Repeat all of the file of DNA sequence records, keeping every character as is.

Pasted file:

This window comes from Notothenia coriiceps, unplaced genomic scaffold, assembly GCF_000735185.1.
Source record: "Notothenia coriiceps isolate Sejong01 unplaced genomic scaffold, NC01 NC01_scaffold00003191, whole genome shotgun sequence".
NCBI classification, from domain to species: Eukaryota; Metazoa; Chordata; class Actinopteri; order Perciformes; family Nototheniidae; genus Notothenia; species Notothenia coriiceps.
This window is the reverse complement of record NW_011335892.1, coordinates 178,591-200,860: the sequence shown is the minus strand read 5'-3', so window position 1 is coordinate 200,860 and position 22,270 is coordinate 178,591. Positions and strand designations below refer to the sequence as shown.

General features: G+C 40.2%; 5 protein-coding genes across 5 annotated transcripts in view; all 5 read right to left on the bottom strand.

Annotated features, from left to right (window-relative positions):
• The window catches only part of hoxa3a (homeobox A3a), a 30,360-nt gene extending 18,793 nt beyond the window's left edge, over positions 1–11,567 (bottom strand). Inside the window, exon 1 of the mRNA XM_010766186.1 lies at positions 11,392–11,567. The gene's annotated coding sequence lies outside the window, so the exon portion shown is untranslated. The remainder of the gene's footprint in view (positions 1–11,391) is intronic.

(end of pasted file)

This window comes from Notothenia coriiceps, unplaced genomic scaffold, assembly GCF_000735185.1.
Source record: "Notothenia coriiceps isolate Sejong01 unplaced genomic scaffold, NC01 NC01_scaffold00003191, whole genome shotgun sequence".
NCBI classification, from domain to species: Eukaryota; Metazoa; Chordata; class Actinopteri; order Perciformes; family Nototheniidae; genus Notothenia; species Notothenia coriiceps.
This window is the reverse complement of record NW_011335892.1, coordinates 178,591-200,860: the sequence shown is the minus strand read 5'-3', so window position 1 is coordinate 200,860 and position 22,270 is coordinate 178,591. Positions and strand designations below refer to the sequence as shown.

General features: G+C 40.2%; 5 protein-coding genes across 5 annotated transcripts in view; all 5 read right to left on the bottom strand.

Annotated features, from left to right (window-relative positions):
• The window catches only part of hoxa3a (homeobox A3a), a 30,360-nt gene extending 18,793 nt beyond the window's left edge, over positions 1–11,567 (bottom strand). Inside the window, exon 1 of the mRNA XM_010766186.1 lies at positions 11,392–11,567. The gene's annotated coding sequence lies outside the window, so the exon portion shown is untranslated. The remainder of the gene's footprint in view (positions 1–11,391) is intronic.